Let me finish tonight with this incredibly exciting debate coming up the night after tomorrow.
I know from experience how many of us watch these debates. We watch them with people of similar mind and decide that our guy won. We then cry out in utter surprise when we hear people saying the other guy did.
I remember how the speechwriters for President Carter watched his debate with Ronald Reagan, and we were all together on the fact Carter had won it.
So few of us will know who "won" Wednesday night 'til we watch the shows, listen for the focus groups—we'll have one here at midnight—and see how it's going.
And don't think that's going to be the last word. Back in 2000, the establishment people all agreed that Al Gore had beaten George W. in their third debate. Go back and look at the bites from that debate and you'll laugh that anyone could say that. Why? Because it wasn't a test of who knew the most, but of who came off as a self-confident leader and, what we call in politics, "the genuine article."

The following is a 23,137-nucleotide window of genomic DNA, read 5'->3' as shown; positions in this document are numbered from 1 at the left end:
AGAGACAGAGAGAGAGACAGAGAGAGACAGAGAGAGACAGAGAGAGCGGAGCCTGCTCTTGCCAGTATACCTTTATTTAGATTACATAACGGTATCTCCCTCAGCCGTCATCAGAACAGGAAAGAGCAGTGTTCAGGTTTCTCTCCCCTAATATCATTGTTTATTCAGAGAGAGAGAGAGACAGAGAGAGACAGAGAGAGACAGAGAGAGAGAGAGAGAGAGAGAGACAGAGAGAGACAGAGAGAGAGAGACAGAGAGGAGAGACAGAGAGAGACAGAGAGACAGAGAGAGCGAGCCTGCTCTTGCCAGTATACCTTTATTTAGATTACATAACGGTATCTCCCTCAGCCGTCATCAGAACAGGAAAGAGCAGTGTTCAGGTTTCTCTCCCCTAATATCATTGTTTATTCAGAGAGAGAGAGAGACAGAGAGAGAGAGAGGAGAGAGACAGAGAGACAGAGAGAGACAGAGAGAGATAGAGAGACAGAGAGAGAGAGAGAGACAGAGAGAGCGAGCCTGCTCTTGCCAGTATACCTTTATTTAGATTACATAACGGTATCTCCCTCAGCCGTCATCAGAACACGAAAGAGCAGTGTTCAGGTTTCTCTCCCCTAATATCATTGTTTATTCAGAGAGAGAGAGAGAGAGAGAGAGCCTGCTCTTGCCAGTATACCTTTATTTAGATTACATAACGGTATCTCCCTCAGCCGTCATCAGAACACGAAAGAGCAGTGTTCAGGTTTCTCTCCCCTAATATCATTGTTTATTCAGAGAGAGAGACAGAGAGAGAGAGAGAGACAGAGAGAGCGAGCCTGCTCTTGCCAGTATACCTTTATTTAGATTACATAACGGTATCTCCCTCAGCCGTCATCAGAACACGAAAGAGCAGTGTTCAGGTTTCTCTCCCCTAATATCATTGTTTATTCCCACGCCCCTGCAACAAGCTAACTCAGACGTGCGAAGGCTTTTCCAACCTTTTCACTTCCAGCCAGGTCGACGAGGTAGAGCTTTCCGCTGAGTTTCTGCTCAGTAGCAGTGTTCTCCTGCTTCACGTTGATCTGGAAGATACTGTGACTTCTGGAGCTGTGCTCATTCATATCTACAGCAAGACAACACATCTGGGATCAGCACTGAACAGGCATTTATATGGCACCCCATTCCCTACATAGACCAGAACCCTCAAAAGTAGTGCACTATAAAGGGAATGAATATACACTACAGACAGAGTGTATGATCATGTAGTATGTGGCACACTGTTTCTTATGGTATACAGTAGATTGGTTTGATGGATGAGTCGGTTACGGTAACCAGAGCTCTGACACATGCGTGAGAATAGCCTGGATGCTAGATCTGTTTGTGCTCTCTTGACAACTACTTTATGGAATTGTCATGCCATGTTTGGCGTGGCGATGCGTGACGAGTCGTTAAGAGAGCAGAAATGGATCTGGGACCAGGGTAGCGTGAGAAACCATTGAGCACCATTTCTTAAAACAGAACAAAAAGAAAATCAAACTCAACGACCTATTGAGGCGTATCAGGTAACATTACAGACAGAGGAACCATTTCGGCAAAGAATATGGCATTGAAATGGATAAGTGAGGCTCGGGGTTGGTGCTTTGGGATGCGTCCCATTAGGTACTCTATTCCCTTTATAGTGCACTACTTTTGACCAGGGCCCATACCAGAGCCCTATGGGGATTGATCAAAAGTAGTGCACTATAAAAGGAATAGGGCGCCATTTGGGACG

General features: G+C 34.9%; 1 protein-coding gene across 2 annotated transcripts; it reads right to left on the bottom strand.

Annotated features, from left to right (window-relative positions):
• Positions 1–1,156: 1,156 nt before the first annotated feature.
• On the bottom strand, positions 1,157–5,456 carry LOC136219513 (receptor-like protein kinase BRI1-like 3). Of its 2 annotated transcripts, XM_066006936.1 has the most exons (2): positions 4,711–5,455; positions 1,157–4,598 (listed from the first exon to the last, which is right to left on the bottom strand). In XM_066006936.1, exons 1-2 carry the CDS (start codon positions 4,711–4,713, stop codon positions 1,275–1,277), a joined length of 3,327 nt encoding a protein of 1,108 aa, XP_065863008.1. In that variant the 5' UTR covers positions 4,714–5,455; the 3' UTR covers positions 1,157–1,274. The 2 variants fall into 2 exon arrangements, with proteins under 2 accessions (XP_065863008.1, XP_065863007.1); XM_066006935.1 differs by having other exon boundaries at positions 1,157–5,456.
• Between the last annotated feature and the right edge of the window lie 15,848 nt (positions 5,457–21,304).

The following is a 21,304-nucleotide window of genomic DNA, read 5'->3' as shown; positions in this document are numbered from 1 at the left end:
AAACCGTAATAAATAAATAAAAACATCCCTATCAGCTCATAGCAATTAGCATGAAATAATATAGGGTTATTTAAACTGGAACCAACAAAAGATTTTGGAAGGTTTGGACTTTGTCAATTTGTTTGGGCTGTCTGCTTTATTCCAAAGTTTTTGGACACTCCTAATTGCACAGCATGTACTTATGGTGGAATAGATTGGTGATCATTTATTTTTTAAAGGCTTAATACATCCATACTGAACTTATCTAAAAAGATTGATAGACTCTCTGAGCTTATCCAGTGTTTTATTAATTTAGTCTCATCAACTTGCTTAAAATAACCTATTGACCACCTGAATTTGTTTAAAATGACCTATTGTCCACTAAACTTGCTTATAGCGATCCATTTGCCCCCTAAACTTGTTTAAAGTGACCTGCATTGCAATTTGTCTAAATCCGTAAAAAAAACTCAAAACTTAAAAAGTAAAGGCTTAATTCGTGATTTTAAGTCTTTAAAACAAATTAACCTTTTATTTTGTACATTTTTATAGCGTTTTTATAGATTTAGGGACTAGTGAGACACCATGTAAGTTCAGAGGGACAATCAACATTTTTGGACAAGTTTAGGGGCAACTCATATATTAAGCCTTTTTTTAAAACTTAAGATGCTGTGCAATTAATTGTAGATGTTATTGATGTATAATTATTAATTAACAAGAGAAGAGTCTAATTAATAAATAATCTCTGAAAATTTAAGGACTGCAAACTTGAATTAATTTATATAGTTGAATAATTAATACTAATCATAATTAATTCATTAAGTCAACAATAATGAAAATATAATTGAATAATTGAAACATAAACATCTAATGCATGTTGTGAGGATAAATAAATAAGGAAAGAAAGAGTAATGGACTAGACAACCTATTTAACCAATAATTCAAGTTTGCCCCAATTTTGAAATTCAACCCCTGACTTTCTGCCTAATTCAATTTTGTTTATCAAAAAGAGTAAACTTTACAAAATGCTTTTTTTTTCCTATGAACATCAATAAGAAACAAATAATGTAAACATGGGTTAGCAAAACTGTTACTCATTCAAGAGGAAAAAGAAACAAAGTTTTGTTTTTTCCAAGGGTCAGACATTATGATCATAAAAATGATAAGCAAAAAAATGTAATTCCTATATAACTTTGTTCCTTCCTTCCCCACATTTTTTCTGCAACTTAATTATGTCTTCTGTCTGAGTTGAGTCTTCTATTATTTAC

It's not exactly fair, this debate business. Richard Nixon had to stand on the same stage with matinee idol Jack Kennedy. Reagan never did say what he would have done to spring the hostages. George Bush senior had to fight a two-front war with Bill Clinton—tough enough, wouldn't you say—but against a pesky Ross Perot as well. John McCain had to defend an economy falling all around him.
But by the time we get back here on Thursday, it's going to matter—and no one knows how. It's one of the reasons I've been caught up in politics since I can remember: because you really don't know how the battle's going to go.